When I returned home from the fishing trip to Seward, I was putting the fish in the freezer, when I heard a rapid, chirp-like bark coming from where my feet were. I looked around, and finally spotted the blur of my neighbor, Mustela Nivalis.
The least weasel seemed to miss me, or else it was disappointed that it had to share the cabin again. Up until that point, even the trail camera was too slow to get a decent picture of the little carnivore, but now it was putting on a show. It followed me all over the place. From one side of the cabin to the other, the little weasel didn’t let me get out of it’s sight.
A dozen pictures of the weasel, and three videos later, I called it a night, and left the weasel still barking at me from under my freezer.
An eagle nest rests atop this small island. The head of an eaglet can be seen peeking over the top of the nest.
Viewing platform, Katmai National Park & Preserve
A curious brown bear approached a visitor in Katmai National Park, and pawed at the visitor’s pant leg recently. That bear then wandered off. In a second incident, a brown bear was being chased by another brown bear through Brooks Camp, and a worker at Brooks Lodge was “pawed”. Neither bear, nor person was injured in the pawings.
Katmai draws a large concentration of brown bears once the salmon start to run, which also brings the visitors to view the fishing bears. Some interaction would be expected, but what is really unusual about these events, is that the last time a bear made physical contact with a human in Katmai was 20 years ago. That really is a phenomenal safety record, especially with the unpredictability of both species.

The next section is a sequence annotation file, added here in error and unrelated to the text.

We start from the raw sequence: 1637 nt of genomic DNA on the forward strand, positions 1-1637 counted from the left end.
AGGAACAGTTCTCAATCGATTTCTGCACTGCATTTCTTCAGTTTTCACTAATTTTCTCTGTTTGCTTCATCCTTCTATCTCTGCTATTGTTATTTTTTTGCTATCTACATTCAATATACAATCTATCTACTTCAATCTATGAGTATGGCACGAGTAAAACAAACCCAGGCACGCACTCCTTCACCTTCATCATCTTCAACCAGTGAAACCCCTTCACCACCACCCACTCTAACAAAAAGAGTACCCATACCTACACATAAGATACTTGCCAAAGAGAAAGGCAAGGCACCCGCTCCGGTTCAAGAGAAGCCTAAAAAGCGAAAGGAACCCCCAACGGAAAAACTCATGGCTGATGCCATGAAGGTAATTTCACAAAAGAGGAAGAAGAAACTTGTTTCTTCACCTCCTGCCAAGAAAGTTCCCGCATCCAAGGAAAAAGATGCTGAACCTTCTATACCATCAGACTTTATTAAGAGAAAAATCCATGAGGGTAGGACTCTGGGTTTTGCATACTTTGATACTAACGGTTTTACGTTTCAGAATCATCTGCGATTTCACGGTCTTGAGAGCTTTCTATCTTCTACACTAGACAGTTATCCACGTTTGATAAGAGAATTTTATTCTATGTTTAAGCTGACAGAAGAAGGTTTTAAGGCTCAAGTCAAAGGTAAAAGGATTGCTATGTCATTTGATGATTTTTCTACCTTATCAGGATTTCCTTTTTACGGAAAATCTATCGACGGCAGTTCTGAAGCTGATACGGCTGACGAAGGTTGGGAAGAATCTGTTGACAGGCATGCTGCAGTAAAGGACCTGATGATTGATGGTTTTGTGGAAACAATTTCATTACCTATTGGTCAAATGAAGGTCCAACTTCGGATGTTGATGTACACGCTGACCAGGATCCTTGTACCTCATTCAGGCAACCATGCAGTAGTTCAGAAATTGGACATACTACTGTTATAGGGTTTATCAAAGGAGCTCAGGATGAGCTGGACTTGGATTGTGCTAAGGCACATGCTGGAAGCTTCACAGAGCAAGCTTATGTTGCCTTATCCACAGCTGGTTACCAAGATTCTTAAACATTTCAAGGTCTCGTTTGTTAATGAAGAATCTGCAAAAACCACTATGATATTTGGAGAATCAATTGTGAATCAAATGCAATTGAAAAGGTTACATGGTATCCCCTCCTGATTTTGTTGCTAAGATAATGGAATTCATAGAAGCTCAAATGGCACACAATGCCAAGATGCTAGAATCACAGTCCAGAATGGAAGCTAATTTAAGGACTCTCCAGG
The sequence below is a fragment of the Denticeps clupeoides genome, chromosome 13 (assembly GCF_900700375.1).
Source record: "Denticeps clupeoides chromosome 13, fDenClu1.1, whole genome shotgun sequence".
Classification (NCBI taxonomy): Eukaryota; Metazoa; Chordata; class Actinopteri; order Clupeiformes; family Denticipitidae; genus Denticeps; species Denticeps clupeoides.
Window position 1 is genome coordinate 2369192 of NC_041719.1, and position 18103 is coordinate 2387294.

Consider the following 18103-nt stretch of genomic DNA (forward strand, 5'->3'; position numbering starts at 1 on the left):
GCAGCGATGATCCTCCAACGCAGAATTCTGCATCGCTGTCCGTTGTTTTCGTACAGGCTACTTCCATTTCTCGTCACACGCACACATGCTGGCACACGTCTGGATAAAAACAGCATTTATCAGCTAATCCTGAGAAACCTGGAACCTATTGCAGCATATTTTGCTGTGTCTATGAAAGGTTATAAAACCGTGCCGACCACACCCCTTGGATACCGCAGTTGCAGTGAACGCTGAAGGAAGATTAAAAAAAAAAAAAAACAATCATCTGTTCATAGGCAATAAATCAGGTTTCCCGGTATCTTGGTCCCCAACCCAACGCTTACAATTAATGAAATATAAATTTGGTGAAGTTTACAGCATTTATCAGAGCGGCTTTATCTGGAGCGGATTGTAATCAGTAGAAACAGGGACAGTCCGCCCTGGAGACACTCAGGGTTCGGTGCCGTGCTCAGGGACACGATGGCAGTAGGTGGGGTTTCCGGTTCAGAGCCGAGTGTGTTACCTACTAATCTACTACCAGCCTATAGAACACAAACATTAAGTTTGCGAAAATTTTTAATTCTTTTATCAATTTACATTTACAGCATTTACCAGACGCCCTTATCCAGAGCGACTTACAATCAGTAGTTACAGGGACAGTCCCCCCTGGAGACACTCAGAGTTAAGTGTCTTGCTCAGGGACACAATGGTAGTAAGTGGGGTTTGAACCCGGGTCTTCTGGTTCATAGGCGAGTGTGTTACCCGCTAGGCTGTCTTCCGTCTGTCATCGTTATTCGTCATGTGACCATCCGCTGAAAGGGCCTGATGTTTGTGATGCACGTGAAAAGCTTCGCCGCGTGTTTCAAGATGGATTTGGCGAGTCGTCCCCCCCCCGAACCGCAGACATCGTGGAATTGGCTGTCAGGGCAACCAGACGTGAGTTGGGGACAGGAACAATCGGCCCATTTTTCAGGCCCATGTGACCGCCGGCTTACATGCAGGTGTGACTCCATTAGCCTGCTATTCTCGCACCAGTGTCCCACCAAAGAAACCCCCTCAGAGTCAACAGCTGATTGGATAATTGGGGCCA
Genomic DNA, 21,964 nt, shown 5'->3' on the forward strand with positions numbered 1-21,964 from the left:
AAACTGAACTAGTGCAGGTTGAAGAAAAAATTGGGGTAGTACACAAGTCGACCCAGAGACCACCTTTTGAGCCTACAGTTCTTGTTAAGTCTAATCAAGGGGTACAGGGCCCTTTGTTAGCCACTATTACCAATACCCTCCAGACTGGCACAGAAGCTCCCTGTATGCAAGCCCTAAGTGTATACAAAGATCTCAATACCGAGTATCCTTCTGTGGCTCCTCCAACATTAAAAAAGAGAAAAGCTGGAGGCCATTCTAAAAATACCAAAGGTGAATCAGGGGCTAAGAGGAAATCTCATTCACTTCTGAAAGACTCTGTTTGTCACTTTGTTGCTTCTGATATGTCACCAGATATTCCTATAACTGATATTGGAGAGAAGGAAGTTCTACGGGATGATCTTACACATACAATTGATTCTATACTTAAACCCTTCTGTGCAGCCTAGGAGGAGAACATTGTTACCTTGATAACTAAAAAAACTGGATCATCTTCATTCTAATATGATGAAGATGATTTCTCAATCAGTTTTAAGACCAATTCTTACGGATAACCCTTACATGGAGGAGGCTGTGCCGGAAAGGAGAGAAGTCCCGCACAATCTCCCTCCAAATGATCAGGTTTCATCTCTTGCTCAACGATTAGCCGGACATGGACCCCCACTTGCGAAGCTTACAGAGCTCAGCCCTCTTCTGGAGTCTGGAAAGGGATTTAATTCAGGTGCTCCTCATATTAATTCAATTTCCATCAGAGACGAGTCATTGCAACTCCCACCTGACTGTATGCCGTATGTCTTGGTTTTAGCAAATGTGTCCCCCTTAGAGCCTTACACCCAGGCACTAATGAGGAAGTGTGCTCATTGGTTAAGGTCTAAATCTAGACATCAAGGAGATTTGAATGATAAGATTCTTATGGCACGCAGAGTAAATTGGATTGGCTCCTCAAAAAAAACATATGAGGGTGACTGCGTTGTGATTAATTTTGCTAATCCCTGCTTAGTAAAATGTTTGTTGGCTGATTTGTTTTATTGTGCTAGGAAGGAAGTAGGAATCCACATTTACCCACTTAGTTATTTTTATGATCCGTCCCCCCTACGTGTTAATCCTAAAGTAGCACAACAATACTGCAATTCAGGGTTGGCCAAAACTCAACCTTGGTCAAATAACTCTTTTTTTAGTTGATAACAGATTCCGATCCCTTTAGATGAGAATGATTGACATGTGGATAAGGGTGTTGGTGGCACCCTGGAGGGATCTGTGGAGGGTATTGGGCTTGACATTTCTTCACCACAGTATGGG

Park Rangers believe the main cause of the interactions, is due to the high number of subadult bears at Brooks River this year. A subadult is a bear between 2.5 and 5 years old. They naturally like to chase each other, and are trying to feel out their place in the hierarchy. The last time Katmai had a similar number of subadult brown bears, was roughly 20 years ago.
Photo credit: Katmai NP&P
One of the trail cameras I have set up captured this image of a moose calf following its mother as the two traveled along my driveway.
Today, February 27, is International Polar Bear Day. I have only seen a polar bear once in the “wild”, when visiting a client at Prudhoe Bay. Two bears had come in for a stroll through the parking lot. I have posted those pictures on here in the past. Today, since it is the bears’ day, I figured I would go with a more natural photo. Unfortunately, I could not find the photographer’s name, although she/he certainly deserve credit for such a beautiful shot.
SAFETY NOTE: It should be noted, that hugging a polar bear, on this day, or any other, is highly hazardous and not recommended by the author, or any representative of Circle to Circle.
I stopped by one of my regular customers this morning, and found myself eyeball to eyeball with this little Boreal Owl. I had walked right by it, and only noticed it after I rang the door bell, and was waiting to be let in.
I’m pretty sure it’s a Boreal, and a small one at that. The Alaska DNR says that they can grow to 10″ long, with this one being in the 7-8″ range, by guestimate.
Around six inches of snow fell overnight, and the wind finally started to blow, knocking the snow off the tree limbs in small avalanches. No doubt, the little owl found the covered walkway to be well protected from the wind and falling snow.
The owl’s head would turn as I walked back and forth from my truck to the house and back again, but for the most part, it paid me only marginal interest. When I left, it was still perched on the carving that hangs on the wall.
Taking a few steps back, gives you an idea how small the owl is. Unfortunately, the only camera I had with me was my cell phone.